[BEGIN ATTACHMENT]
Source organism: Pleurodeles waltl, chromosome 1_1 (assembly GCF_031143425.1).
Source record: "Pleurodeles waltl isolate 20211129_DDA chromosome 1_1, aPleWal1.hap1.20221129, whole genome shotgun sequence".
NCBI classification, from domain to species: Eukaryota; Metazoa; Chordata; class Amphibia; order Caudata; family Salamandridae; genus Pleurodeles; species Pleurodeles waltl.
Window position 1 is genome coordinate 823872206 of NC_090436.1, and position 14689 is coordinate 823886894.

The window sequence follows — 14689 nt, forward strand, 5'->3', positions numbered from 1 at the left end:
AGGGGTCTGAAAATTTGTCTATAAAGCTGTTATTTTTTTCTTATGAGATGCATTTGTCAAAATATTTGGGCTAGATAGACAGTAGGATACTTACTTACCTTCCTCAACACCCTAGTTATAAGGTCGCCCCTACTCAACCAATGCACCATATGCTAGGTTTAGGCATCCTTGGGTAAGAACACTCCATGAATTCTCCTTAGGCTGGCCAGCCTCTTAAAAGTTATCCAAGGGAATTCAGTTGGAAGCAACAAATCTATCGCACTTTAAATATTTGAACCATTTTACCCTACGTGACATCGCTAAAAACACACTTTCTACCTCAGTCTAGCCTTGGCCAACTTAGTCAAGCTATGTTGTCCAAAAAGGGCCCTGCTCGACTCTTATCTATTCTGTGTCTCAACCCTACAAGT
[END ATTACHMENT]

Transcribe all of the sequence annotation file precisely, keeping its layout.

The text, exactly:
Source organism: Pleurodeles waltl, chromosome 1_1 (assembly GCF_031143425.1).
Source record: "Pleurodeles waltl isolate 20211129_DDA chromosome 1_1, aPleWal1.hap1.20221129, whole genome shotgun sequence".
NCBI classification, from domain to species: Eukaryota; Metazoa; Chordata; class Amphibia; order Caudata; family Salamandridae; genus Pleurodeles; species Pleurodeles waltl.
Window position 1 is genome coordinate 823872206 of NC_090436.1, and position 14689 is coordinate 823886894.

The window sequence follows — 14689 nt, forward strand, 5'->3', positions numbered from 1 at the left end:
AGGGGTCTGAAAATTTGTCTATAAAGCTGTTATTTTTTTCTTATGAGATGCATTTGTCAAAATATTTGGGCTAGATAGACAGTAGGATACTTACTTACCTTCCTCAACACCCTAGTTATAAGGTCGCCCCTACTCAACCAATGCACCATATGCTAGGTTTAGGCATCCTTGGGTAAGAACACTCCATGAATTCTCCTTAGGCTGGCCAGCCTCTTAAAAGTTATCCAAGGGAATTCAGTTGGAAGCAACAAATCTATCGCACTTTAAATATTTGAACCATTTTACCCTACGTGACATCGCTAAAAACACACTTTCTACCTCAGTCTAGCCTTGGCCAACTTAGTCAAGCTATGTTGTCCAAAAAGGGCCCTGCTCGACTCTTATCTATTCTGTGTCTCAACCCTACAAGT